Google buys Agnilux, eyeing processors

April 21, 2010: 12:59 PM ET

Acquiring the stealth semiconductor firm signals that Google is moving into processor development.  But did they buy Agnilux just to build chips for their own servers?

Agnilux logo, via agnilux.com

Agnilux was founded by members of the PA Semi (originally "Palo Alto Semiconductor") company that was purchased by Apple for $278 million in April 2008.  After the purchase, many of the top employees were reportedly upset at the pricing of the stock options Apple granted to them. They left to form Agnilux, the super secret early stage start-up that Google just grabbed.

Last night, PE Hub discovered that Google had made the move and said the company held talks with companies like Cisco, Microsoft and Texas Instruments for a strategic investment before agreeing to being bought  by Google (GOOG).  The purchase was confirmed by Google last night.

Agnilux CEO Amarjeet Gill, COO Mark Hayter, engineers Olof Johansson and Todd Broch all jumped from Apple to  start Agnilux shortly after the purchase.  Dan Dobberpuhl, the chief executive of PA Semi, was reported to have joined as well.

The PA Semi purchase was made by Apple to "to do system-on-chips for iPhones and iPods," Steve Jobs told the New York Times after the purchase.

What Google going to do with this all-star chip team?

The PA Semi Alums at Agnilux knows all about Apple's iPad and upcoming iPhone and its processors.  Google, however doesn't really venture into consumer hardware. (They even contract with Dell to build their search appliances.)  HTC, Motorola and other manufacturers build Google's Android and soon ChromeOS devices. Plus, the PA Semi-turned-Apple engineers likely signed a non-compete agreement when leaving Apple. The agreement is all-but-unenforceable in California, but it is still a factor to consider.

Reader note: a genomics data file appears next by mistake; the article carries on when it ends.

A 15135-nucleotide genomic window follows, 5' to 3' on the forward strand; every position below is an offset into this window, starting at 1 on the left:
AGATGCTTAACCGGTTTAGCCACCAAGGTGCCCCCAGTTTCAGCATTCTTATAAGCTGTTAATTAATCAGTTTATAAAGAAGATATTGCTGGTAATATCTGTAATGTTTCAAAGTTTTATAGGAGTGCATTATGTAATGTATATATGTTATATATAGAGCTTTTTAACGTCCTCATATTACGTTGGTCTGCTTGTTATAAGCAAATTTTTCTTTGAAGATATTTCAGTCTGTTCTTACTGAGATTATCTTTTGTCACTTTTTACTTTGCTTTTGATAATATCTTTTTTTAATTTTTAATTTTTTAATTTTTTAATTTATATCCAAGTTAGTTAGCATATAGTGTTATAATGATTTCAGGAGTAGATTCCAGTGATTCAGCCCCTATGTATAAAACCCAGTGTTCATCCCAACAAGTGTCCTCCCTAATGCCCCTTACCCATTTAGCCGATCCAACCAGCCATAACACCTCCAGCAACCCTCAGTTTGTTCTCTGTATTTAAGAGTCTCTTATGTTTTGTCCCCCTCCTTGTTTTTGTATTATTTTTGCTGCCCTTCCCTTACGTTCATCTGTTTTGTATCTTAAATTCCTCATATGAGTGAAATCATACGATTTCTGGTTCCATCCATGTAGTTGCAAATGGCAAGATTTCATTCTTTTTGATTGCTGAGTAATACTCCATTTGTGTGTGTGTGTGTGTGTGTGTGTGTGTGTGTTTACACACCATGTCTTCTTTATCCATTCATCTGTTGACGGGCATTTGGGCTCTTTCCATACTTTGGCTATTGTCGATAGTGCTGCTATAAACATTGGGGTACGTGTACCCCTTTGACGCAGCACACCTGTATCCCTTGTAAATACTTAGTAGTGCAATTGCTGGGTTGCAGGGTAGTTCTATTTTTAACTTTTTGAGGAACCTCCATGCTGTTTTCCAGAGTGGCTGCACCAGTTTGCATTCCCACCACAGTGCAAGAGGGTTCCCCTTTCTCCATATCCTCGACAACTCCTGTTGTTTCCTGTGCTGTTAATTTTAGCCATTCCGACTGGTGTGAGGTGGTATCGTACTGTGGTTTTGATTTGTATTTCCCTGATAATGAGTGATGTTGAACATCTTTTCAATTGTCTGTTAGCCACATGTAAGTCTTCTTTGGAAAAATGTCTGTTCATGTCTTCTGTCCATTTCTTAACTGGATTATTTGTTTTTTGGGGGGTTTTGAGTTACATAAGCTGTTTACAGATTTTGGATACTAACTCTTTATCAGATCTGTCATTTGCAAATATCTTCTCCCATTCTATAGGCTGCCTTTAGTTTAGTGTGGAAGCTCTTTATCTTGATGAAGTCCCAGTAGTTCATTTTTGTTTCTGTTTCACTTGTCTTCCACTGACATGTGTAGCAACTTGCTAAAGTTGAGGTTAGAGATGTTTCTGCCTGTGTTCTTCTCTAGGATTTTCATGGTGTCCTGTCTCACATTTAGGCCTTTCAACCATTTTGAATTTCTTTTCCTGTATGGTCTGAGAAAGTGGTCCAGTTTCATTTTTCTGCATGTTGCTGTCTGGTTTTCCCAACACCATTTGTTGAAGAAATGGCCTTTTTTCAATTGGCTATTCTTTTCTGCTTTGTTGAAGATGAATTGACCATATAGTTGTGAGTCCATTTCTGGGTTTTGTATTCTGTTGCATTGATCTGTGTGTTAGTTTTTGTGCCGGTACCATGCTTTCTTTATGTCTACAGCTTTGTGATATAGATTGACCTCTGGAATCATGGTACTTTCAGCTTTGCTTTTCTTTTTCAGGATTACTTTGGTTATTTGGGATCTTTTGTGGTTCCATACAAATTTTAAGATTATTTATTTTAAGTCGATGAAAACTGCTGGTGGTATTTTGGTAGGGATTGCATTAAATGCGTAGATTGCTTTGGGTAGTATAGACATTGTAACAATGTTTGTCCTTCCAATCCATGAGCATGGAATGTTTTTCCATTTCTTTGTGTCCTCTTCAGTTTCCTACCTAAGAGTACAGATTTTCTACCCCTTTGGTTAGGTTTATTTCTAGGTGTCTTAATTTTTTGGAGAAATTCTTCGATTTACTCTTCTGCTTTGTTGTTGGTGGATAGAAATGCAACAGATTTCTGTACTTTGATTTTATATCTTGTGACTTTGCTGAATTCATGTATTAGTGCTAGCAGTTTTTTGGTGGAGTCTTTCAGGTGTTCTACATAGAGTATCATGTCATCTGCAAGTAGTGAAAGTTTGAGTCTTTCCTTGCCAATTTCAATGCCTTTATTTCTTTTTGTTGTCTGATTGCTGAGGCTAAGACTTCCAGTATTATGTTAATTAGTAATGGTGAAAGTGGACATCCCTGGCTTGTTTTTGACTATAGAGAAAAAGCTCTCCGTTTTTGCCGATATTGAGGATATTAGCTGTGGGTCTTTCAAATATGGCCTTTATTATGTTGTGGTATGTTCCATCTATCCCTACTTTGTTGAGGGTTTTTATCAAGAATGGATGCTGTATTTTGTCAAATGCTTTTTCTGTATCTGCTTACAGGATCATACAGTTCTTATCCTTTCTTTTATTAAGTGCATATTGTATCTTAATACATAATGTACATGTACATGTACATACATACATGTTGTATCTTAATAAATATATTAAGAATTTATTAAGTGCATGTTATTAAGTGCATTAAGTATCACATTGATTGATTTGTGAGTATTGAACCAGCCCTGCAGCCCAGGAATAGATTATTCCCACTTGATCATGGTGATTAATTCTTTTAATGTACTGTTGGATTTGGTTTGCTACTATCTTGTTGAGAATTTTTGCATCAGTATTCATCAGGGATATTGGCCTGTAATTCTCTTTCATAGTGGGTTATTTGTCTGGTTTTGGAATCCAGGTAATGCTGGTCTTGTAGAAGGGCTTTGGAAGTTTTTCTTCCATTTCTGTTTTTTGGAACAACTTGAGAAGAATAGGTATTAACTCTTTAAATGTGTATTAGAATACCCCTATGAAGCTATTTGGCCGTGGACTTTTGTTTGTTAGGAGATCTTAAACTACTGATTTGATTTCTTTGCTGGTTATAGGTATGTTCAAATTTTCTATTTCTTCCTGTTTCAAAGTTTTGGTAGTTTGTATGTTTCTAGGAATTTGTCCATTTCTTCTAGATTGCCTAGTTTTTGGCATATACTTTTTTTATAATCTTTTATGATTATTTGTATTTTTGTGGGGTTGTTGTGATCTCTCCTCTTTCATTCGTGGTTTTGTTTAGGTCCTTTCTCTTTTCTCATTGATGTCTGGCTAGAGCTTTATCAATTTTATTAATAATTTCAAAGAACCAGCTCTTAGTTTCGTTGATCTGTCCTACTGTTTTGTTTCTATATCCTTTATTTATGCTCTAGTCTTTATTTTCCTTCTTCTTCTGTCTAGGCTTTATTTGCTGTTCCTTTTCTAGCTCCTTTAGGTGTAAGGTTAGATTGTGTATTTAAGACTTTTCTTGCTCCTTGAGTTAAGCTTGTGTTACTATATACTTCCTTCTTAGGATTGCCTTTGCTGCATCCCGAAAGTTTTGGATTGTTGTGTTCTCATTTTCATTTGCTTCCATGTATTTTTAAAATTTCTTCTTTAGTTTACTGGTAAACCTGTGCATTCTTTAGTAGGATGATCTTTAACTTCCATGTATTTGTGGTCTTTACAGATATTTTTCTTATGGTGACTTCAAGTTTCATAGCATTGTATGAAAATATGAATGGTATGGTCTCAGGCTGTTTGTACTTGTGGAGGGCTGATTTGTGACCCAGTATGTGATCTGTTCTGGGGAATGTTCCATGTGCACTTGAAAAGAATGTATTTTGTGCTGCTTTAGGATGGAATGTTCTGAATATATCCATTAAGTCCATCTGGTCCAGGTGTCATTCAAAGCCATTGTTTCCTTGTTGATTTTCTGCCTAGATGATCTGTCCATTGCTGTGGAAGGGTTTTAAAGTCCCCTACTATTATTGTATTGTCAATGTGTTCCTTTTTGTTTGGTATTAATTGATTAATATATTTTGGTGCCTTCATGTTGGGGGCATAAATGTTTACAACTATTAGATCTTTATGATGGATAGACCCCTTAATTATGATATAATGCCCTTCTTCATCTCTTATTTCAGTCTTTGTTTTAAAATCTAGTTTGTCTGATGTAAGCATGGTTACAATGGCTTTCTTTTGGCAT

Angilux is rumored to make super efficient processors for servers, which fits nicely into Google's massive data center business.  Building chips for its own internal servers seems like a likely first step for Google's new Agnilux business. The biggest costs in maintaining data centers have to do with the massive energy required by the millions of computer processors, and the power it costs to keep them cool. Even tiny differences in heat and power consumption thanks to Agnilux chips could save Google millions.

This isn't Google's first move into processor technology.  Google purchased PeakStream in 2007.  According to internetnews.com, "PeakStream Platform, released in December, helps developers program multi-core chips, graphics processor units (GPUs) and Cell processors to boost application performance."

Agnilux.com is no longer active but it is still available, of course, via Google cache.

For linguistics nerds out there, the name Agnilux is derived from agni - Sanskrit for fire and lux - Latin for light. Seems the company had it backwards, given that Google is hoping the chips run cool.

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About This Author
Seth Weintraub
Seth Weintraub

Google went from searching the Web to worming its way into nearly every facet of business and government. Seth Weintraub unveils where the company is going, who it's competing with, who it's about to compete with and how market forces push the company to veer or adhere to its Don't Be Evil motto. For 15 years, Weintraub was a global IT director for a number of companies before becoming a blogger.

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